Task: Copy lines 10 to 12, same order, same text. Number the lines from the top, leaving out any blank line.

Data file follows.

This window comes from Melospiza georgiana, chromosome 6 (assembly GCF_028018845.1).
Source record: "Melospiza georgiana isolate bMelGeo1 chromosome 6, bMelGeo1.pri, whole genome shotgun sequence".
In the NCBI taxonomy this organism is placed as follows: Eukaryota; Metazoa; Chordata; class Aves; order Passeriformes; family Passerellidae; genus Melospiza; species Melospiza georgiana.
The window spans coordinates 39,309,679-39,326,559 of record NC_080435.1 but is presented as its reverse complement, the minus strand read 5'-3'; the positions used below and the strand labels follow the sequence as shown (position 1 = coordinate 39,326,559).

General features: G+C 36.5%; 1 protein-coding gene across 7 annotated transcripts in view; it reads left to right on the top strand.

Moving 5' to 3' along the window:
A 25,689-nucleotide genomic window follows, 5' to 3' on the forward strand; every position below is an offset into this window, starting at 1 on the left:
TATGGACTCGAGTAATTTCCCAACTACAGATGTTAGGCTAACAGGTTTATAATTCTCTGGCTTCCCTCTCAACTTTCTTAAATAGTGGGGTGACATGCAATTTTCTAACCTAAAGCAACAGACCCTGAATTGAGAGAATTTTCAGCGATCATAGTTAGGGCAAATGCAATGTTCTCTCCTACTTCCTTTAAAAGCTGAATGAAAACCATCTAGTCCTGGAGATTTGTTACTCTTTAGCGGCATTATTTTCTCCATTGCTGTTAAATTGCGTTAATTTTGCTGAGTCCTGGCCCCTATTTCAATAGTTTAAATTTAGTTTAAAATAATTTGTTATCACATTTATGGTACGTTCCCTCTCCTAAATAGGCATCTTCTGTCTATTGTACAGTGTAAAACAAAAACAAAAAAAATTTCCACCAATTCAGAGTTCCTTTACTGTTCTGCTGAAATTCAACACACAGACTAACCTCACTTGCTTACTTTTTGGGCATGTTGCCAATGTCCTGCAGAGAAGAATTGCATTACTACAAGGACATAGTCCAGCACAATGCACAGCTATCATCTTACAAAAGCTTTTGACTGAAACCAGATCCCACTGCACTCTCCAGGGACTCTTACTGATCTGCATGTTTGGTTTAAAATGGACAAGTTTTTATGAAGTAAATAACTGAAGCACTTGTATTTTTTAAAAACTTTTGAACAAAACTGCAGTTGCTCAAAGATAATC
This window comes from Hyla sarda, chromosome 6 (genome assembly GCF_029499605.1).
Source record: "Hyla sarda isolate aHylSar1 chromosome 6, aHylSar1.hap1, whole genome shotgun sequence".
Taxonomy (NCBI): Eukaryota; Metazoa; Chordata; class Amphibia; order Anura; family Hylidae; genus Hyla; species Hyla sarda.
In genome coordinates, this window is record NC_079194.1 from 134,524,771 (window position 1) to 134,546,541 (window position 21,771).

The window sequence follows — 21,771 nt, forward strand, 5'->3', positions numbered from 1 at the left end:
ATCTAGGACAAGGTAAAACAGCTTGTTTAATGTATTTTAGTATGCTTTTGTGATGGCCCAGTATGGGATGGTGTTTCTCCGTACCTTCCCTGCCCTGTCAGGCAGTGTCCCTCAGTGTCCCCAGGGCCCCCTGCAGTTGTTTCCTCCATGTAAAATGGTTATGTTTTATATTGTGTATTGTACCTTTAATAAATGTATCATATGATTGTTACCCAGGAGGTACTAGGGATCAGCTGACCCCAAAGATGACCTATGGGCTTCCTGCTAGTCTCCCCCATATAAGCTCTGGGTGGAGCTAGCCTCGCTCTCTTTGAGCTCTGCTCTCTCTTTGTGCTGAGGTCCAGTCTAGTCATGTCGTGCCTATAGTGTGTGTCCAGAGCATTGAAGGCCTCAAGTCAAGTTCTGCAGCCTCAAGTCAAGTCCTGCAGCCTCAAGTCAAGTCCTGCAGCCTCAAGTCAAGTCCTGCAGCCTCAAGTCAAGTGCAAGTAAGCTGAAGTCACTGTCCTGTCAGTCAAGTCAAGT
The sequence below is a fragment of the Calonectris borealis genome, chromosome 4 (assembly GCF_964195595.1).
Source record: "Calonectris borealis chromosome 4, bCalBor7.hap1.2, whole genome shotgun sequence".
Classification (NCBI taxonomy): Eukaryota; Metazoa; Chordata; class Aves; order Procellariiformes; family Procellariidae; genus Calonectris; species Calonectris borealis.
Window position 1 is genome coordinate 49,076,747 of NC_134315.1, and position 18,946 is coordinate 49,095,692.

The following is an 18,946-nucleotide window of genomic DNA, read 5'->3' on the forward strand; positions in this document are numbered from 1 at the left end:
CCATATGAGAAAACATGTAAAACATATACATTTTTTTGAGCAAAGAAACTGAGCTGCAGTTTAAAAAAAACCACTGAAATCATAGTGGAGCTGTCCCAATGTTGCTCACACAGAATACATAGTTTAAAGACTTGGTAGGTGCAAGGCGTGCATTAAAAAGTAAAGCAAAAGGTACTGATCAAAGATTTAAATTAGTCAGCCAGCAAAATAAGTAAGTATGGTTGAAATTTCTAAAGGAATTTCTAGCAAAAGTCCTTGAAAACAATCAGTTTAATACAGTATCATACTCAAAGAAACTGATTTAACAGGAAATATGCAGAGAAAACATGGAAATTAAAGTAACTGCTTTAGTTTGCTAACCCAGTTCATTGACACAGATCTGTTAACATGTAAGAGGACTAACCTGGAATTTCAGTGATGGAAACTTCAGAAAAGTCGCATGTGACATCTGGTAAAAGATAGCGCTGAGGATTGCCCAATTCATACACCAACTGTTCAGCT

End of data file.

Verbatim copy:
Source record: "Hyla sarda isolate aHylSar1 chromosome 6, aHylSar1.hap1, whole genome shotgun sequence".
Taxonomy (NCBI): Eukaryota; Metazoa; Chordata; class Amphibia; order Anura; family Hylidae; genus Hyla; species Hyla sarda.
In genome coordinates, this window is record NC_079194.1 from 134,524,771 (window position 1) to 134,546,541 (window position 21,771).